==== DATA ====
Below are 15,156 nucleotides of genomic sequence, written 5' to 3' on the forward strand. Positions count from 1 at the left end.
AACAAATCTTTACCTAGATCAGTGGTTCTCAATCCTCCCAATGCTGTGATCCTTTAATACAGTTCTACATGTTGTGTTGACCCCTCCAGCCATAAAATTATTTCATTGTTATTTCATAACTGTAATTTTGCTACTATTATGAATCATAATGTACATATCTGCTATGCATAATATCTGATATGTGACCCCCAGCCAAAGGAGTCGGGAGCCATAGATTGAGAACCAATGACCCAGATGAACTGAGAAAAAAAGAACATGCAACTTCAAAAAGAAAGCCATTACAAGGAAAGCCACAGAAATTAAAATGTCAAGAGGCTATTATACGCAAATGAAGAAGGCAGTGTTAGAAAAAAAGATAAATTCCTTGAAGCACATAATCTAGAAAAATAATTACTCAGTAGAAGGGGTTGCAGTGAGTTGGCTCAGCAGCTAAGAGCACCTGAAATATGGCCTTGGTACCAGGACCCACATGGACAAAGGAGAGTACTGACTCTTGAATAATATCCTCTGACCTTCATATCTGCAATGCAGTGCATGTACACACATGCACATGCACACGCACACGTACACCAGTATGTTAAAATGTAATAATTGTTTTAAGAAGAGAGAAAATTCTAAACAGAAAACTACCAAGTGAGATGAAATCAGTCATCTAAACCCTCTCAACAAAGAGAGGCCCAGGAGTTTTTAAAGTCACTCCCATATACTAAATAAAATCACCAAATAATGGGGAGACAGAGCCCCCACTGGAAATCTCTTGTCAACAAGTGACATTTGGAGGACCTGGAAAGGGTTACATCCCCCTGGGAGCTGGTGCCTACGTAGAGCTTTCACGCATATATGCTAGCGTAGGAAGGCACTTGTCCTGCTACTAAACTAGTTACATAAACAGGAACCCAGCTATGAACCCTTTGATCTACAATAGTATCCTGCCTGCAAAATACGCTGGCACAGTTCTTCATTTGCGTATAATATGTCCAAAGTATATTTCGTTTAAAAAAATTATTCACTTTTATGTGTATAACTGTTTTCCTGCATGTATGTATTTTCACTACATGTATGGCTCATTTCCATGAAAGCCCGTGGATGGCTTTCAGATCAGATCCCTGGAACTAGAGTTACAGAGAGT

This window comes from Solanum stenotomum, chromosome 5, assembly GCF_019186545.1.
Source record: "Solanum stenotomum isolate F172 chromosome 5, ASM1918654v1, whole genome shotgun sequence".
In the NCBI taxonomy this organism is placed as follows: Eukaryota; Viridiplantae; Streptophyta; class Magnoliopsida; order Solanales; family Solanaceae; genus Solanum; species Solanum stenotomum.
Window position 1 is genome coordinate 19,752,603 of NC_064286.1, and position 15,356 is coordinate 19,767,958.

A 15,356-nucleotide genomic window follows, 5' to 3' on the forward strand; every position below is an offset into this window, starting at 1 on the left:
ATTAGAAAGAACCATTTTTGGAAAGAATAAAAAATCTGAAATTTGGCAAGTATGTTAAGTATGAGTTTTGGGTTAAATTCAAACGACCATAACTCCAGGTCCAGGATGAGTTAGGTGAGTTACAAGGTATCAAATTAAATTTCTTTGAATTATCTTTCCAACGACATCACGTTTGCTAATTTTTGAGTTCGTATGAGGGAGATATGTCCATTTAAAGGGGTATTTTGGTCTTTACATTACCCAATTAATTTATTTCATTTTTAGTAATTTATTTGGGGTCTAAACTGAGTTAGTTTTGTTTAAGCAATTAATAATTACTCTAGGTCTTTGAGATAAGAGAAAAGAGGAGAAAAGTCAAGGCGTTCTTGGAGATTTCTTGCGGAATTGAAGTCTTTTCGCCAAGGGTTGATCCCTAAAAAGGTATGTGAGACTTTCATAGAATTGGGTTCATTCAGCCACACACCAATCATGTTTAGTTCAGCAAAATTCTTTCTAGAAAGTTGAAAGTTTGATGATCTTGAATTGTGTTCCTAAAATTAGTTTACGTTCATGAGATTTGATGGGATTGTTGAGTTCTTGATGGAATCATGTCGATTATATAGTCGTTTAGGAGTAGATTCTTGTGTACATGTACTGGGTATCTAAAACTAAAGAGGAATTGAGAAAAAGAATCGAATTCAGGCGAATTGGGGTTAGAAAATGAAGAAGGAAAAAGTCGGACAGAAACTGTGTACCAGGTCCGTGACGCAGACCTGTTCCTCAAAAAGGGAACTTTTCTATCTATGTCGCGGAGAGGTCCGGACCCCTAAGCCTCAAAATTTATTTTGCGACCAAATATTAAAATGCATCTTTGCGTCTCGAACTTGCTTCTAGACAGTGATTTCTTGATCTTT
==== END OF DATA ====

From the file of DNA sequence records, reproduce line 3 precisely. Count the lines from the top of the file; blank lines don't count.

This window comes from Solanum stenotomum, chromosome 5, assembly GCF_019186545.1.